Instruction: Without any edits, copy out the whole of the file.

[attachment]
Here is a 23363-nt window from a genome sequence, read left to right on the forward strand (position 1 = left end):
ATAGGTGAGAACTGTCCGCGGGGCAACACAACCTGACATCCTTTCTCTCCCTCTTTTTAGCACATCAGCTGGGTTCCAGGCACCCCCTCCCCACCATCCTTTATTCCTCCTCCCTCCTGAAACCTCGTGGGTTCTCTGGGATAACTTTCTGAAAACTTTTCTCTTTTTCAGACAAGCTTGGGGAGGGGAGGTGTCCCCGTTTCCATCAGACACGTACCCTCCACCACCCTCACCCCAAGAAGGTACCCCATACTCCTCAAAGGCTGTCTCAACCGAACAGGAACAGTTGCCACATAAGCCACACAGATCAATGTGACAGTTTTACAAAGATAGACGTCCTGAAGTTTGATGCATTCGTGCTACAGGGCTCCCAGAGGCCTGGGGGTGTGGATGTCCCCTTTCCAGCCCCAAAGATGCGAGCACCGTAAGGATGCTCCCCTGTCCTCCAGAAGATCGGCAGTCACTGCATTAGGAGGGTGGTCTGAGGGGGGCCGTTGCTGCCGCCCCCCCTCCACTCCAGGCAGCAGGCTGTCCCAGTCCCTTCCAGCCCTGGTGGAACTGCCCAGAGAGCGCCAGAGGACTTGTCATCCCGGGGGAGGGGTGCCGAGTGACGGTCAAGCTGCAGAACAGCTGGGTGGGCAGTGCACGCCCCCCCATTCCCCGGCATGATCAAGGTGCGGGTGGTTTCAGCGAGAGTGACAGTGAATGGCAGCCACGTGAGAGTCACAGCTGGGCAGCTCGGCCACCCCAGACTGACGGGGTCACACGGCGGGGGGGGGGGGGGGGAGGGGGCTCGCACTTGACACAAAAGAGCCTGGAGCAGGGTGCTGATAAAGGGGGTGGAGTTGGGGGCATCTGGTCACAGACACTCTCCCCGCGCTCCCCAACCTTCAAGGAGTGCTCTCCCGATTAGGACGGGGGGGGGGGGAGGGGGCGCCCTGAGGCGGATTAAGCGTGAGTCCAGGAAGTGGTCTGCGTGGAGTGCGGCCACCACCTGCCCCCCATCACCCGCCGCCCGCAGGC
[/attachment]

Here is a 23363-nt window from a genome sequence, read left to right on the forward strand (position 1 = left end):
ATAGGTGAGAACTGTCCGCGGGGCAACACAACCTGACATCCTTTCTCTCCCTCTTTTTAGCACATCAGCTGGGTTCCAGGCACCCCCTCCCCACCATCCTTTATTCCTCCTCCCTCCTGAAACCTCGTGGGTTCTCTGGGATAACTTTCTGAAAACTTTTCTCTTTTTCAGACAAGCTTGGGGAGGGGAGGTGTCCCCGTTTCCATCAGACACGTACCCTCCACCACCCTCACCCCAAGAAGGTACCCCATACTCCTCAAAGGCTGTCTCAACCGAACAGGAACAGTTGCCACATAAGCCACACAGATCAATGTGACAGTTTTACAAAGATAGACGTCCTGAAGTTTGATGCATTCGTGCTACAGGGCTCCCAGAGGCCTGGGGGTGTGGATGTCCCCTTTCCAGCCCCAAAGATGCGAGCACCGTAAGGATGCTCCCCTGTCCTCCAGAAGATCGGCAGTCACTGCATTAGGAGGGTGGTCTGAGGGGGGCCGTTGCTGCCGCCCCCCCTCCACTCCAGGCAGCAGGCTGTCCCAGTCCCTTCCAGCCCTGGTGGAACTGCCCAGAGAGCGCCAGAGGACTTGTCATCCCGGGGGAGGGGTGCCGAGTGACGGTCAAGCTGCAGAACAGCTGGGTGGGCAGTGCACGCCCCCCCATTCCCCGGCATGATCAAGGTGCGGGTGGTTTCAGCGAGAGTGACAGTGAATGGCAGCCACGTGAGAGTCACAGCTGGGCAGCTCGGCCACCCCAGACTGACGGGGTCACACGGCGGGGGGGGGGGGGGGGAGGGGGCTCGCACTTGACACAAAAGAGCCTGGAGCAGGGTGCTGATAAAGGGGGTGGAGTTGGGGGCATCTGGTCACAGACACTCTCCCCGCGCTCCCCAACCTTCAAGGAGTGCTCTCCCGATTAGGACGGGGGGGGGGGGAGGGGGCGCCCTGAGGCGGATTAAGCGTGAGTCCAGGAAGTGGTCTGCGTGGAGTGCGGCCACCACCTGCCCCCCATCACCCGCCGCCCGCAGGC